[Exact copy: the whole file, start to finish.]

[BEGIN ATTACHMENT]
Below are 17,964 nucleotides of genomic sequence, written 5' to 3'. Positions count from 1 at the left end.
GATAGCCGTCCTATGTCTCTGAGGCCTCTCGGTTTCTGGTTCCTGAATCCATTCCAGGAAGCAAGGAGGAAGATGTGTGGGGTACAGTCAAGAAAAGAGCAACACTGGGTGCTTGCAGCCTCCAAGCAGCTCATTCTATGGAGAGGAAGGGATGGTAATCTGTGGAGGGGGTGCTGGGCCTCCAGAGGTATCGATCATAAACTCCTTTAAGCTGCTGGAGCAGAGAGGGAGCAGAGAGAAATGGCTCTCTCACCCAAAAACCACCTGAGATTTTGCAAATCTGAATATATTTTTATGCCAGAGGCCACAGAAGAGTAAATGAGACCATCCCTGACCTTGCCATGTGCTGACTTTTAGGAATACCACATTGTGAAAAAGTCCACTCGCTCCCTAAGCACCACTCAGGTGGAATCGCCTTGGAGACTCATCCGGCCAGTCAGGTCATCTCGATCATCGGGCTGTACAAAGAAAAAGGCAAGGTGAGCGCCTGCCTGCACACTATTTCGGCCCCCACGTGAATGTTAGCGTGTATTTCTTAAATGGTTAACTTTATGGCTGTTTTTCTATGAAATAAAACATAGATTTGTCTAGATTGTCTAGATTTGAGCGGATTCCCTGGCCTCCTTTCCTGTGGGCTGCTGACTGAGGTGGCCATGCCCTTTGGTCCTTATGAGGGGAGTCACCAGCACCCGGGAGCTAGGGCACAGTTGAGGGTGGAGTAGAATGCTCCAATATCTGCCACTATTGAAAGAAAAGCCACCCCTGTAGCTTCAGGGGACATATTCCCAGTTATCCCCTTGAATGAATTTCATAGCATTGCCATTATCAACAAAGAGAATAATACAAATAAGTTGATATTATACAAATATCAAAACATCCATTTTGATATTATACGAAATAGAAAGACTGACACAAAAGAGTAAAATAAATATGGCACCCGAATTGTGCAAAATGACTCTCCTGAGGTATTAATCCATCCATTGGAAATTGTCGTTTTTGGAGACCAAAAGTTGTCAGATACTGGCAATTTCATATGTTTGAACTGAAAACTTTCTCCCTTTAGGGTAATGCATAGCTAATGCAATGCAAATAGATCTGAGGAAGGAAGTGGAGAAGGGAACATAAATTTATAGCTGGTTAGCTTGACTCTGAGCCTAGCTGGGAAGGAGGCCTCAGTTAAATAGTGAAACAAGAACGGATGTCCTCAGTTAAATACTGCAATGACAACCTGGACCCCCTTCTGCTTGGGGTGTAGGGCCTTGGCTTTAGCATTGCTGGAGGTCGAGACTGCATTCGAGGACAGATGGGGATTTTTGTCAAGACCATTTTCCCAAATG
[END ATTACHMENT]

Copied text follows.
Below are 17,964 nucleotides of genomic sequence, written 5' to 3'. Positions count from 1 at the left end.
GATAGCCGTCCTATGTCTCTGAGGCCTCTCGGTTTCTGGTTCCTGAATCCATTCCAGGAAGCAAGGAGGAAGATGTGTGGGGTACAGTCAAGAAAAGAGCAACACTGGGTGCTTGCAGCCTCCAAGCAGCTCATTCTATGGAGAGGAAGGGATGGTAATCTGTGGAGGGGGTGCTGGGCCTCCAGAGGTATCGATCATAAACTCCTTTAAGCTGCTGGAGCAGAGAGGGAGCAGAGAGAAATGGCTCTCTCACCCAAAAACCACCTGAGATTTTGCAAATCTGAATATATTTTTATGCCAGAGGCCACAGAAGAGTAAATGAGACCATCCCTGACCTTGCCATGTGCTGACTTTTAGGAATACCACATTGTGAAAAAGTCCACTCGCTCCCTAAGCACCACTCAGGTGGAATCGCCTTGGAGACTCATCCGGCCAGTCAGGTCATCTCGATCATCGGGCTGTACAAAGAAAAAGGCAAGGTGAGCGCCTGCCTGCACACTATTTCGGCCCCCACGTGAATGTTAGCGTGTATTTCTTAAATGGTTAACTTTATGGCTGTTTTTCTATGAAATAAAACATAGATTTGTCTAGATTGTCTAGATTTGAGCGGATTCCCTGGCCTCCTTTCCTGTGGGCTGCTGACTGAGGTGGCCATGCCCTTTGGTCCTTATGAGGGGAGTCACCAGCACCCGGGAGCTAGGGCACAGTTGAGGGTGGAGTAGAATGCTCCAATATCTGCCACTATTGAAAGAAAAGCCACCCCTGTAGCTTCAGGGGACATATTCCCAGTTATCCCCTTGAATGAATTTCATAGCATTGCCATTATCAACAAAGAGAATAATACAAATAAGTTGATATTATACAAATATCAAAACATCCATTTTGATATTATACGAAATAGAAAGACTGACACAAAAGAGTAAAATAAATATGGCACCCGAATTGTGCAAAATGACTCTCCTGAGGTATTAATCCATCCATTGGAAATTGTCGTTTTTGGAGACCAAAAGTTGTCAGATACTGGCAATTTCATATGTTTGAACTGAAAACTTTCTCCCTTTAGGGTAATGCATAGCTAATGCAATGCAAATAGATCTGAGGAAGGAAGTGGAGAAGGGAACATAAATTTATAGCTGGTTAGCTTGACTCTGAGCCTAGCTGGGAAGGAGGCCTCAGTTAAATAGTGAAACAAGAACGGATGTCCTCAGTTAAATACTGCAATGACAACCTGGACCCCCTTCTGCTTGGGGTGTAGGGCCTTGGCTTTAGCATTGCTGGAGGTCGAGACTGCATTCGAGGACAGATGGGGATTTTTGTCAAGACCATTTTCCCAAATG